1 US job growth beats forecasts (BBC) The US economy added 321,000 jobs in November, while the unemployment rate stayed at 5.8%, official Labor Department figures show. The number of jobs created was well above analysts’ forecasts of about 225,000 new jobs in the month. US employers have added at least 200,000 jobs for 10 months in a row, the longest period of jobs growth since 1995.
The number of jobs created has averaged 241,000 a month this year. But as in the UK, stronger job creation has yet to lead to a significant increase in salaries. Analysts said the US economy would continue to improve, despite lower global growth expectations. The US economy is less dependent on exports than Germany, China and Japan, but is more reliant on domestic consumer spending.
Most recent figures suggest Americans are buying more cars, which is likely to keep factories busy in coming months. Auto sales last month rose to their second-fastest pace this year. Car sales are on track to rise 6% this year from 2013. The economy is expected to slow in the final three months of the year to an annualised growth rate of 2.5%, down from 4.3% from April to September.
2‘Currency wars bode ill for world economy’ (Nouriel Roubini in The Guardian) Central banks in China, South Korea, Taiwan, Singapore, and Thailand, fearful of losing competitiveness relative to Japan, are easing their own monetary policies – or will soon ease more. The European Central Bank and the central banks of Switzerland, Sweden, Norway, and a few Central European countries are likely to embrace quantitative easing or use other unconventional policies to prevent their currencies from appreciating.
The cause of the latest currency turmoil is clear: in an environment of private and public deleveraging from high debts, monetary policy has become the only available tool to boost demand and growth. As fiscal austerity and asymmetric adjustment have taken their toll on economic performance, monetary policy has borne the burden of supporting faltering growth via weaker currencies and higher net exports.
You can lead a horse to liquidity, but you can’t make it drink. In a world where private aggregate demand is weak and unconventional monetary policy eventually becomes like pushing on a string, the case for slower fiscal consolidation and productive public infrastructure spending is compelling.
Such spending offers returns that are certainly higher than the low interest rates that most advanced economies face today, and infrastructure needs are massive in both advanced and emerging economies (with the exception of China, which has overinvested in infrastructure). Moreover, public investment works on both the demand and supply sides. It not only boosts aggregate demand directly; it also expands potential output by increasing the stock of productivity-boosting capital.
The right policies – less fiscal austerity in the short run, more public investment spending, and less reliance on monetary easing – are the opposite of those that have been pursued by the world’s major economies. No wonder global growth keeps on disappointing. In a sense, we are all Japanese now.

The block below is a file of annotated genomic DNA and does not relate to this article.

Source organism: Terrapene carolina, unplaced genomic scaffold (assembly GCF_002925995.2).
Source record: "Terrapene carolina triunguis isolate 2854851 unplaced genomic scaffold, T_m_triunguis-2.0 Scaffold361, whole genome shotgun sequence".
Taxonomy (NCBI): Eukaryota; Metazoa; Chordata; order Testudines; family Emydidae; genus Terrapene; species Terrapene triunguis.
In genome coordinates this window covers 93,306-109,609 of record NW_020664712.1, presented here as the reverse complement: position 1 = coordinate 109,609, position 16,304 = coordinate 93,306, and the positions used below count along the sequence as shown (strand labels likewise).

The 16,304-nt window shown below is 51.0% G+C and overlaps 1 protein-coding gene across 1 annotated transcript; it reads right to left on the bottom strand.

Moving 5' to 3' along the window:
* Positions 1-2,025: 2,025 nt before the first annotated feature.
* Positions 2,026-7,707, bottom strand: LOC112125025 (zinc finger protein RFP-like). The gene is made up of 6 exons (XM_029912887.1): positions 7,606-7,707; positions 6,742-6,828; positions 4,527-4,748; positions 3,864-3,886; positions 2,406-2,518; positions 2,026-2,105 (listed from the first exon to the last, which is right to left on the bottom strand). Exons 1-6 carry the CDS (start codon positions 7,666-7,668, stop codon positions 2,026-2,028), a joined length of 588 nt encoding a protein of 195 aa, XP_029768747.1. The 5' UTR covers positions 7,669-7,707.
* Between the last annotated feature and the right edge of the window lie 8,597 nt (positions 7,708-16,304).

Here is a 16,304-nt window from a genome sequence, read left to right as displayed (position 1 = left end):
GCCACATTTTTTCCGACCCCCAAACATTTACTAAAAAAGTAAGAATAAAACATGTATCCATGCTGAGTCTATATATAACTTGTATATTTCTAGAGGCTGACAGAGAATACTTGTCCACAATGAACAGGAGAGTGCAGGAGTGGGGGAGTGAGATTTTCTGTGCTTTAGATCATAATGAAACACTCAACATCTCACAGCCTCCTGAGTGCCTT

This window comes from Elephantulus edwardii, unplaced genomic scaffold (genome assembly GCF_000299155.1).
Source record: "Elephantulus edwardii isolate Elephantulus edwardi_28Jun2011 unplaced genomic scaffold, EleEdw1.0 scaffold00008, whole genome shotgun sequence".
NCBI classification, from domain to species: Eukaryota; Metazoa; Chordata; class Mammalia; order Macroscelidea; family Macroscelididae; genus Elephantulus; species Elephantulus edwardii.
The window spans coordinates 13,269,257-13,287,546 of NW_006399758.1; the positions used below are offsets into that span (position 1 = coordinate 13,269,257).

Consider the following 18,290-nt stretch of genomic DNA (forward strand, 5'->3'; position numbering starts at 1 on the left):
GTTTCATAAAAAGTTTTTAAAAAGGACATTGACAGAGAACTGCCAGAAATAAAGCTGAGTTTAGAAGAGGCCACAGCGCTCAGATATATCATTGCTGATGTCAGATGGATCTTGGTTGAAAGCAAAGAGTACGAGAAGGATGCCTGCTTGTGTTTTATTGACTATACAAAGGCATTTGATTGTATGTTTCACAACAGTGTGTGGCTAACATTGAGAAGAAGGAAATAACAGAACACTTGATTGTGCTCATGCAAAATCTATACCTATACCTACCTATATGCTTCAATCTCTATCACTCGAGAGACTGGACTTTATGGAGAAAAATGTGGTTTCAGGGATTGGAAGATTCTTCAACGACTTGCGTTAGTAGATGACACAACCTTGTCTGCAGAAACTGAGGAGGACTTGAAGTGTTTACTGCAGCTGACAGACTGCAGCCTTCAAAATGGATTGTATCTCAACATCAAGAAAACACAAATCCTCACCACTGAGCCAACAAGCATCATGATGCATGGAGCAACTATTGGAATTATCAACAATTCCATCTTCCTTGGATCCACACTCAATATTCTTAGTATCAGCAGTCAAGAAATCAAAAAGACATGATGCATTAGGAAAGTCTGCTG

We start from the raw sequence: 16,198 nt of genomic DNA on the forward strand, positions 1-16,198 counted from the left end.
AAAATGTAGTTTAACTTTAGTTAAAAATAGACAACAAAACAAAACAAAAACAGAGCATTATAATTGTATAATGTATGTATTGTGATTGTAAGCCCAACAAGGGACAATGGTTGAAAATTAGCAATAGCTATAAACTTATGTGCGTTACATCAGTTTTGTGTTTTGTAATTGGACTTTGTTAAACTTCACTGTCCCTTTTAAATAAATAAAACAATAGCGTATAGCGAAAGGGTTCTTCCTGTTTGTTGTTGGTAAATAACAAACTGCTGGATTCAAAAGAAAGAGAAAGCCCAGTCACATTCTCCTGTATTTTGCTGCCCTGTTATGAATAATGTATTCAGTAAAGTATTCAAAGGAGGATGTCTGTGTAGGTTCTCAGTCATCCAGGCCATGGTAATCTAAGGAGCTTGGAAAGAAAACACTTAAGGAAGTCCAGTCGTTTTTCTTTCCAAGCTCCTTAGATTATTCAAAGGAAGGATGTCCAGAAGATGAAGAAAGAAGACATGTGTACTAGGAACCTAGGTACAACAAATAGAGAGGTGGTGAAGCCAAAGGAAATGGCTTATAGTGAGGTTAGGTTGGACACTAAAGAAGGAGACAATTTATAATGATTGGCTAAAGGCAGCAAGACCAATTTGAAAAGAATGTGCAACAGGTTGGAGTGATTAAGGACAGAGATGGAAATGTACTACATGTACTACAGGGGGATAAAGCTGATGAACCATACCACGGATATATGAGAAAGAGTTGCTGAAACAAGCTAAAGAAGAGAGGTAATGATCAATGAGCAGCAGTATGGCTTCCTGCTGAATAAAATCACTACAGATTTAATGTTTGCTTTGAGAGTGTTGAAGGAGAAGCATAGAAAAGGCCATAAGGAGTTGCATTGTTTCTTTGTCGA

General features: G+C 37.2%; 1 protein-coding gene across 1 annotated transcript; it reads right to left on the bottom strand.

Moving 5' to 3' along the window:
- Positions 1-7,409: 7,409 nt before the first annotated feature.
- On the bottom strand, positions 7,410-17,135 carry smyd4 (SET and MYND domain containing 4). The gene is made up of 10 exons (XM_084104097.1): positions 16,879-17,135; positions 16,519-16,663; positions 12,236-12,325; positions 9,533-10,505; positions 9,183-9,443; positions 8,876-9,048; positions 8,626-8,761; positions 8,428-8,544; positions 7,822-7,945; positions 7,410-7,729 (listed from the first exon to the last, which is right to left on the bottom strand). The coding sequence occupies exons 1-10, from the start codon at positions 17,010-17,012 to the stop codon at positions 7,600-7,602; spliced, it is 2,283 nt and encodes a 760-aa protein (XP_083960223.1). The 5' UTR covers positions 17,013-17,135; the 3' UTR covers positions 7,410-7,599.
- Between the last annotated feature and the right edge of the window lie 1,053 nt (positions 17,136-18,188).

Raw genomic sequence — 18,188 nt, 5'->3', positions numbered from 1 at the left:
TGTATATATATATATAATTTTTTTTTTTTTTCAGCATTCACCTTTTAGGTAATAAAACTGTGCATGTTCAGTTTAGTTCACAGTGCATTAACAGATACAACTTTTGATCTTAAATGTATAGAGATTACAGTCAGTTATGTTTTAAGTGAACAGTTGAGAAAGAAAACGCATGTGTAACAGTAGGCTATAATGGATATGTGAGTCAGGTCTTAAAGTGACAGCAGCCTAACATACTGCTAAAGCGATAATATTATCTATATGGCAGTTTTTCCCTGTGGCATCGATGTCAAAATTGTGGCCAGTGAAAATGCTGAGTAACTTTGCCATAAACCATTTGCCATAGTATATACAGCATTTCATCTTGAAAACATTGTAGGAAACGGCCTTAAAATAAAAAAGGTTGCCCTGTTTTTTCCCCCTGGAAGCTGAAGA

3 Disintegration of rural China (Joe Zhang in Straits Times/NYT) Many of China’s rural towns have been brought to ruins by the breakdown of traditional social norms that followed decades of failed policies and neglect by the state. China’s traditional social fabric has become shredded – and the disintegration is most obvious in the countryside, where families are falling apart, crime is soaring and the environment is killing people. Many villagers who were happy to have the state retreat from their private lives in recent decades are now crying for government intervention. Something has to be done to rebuild China’s languishing village life.
Beginning in the late 1970s, the communes were split up into family farms, prompting a surge of productivity and more freedom for rural residents. Peasants suddenly had the power to decide what crops to grow, how to grow them and how to sell their harvests and other products. Many farmers decided to leave the land to work in factories in the boom towns along the south-east coast, bringing home money as well as fresh knowledge from the outside world. Average monthly wages in the cities surged from a few hundred yuan two decades ago to about 4,000 yuan today, while incomes in the countryside lagged far behind.
Factories eventually emerged in towns near rural villages, sucking the lakes dry and poisoning the rivers and the air. Experts estimate China has more than 450 cancer villages, towns where cancer cases cluster at much higher than average rates. Villagers have paid a steep price. Some residents of my village have died of unknown ills in their 40s and 50s. Rural families are suffering. The suicide rate in the countryside is three times as high as in the cities, according to reports from 2011.
In many cases, men go to jobs in the cities while their wives stay behind with the children in the village. They get to see each other only a few days a year. Distance, emotional stress and financial frustration tear families apart.
Beijing’s effort to decentralise the country’s governance over the past few decades has played a major role in this social decay. The elections of village heads are often rigged and corruption is rampant. The retreat of the state has left a dangerous power vacuum, and many villagers have been left to fend for themselves. There is a lot of talk of mafia-like groups wielding power behind the scenes.
The misery in the Chinese countryside is severe but fixable. The government and the public must come out from the shadows and prioritise the rebuilding of village life. The state has the financial resources and expertise to do something. It just needs the will.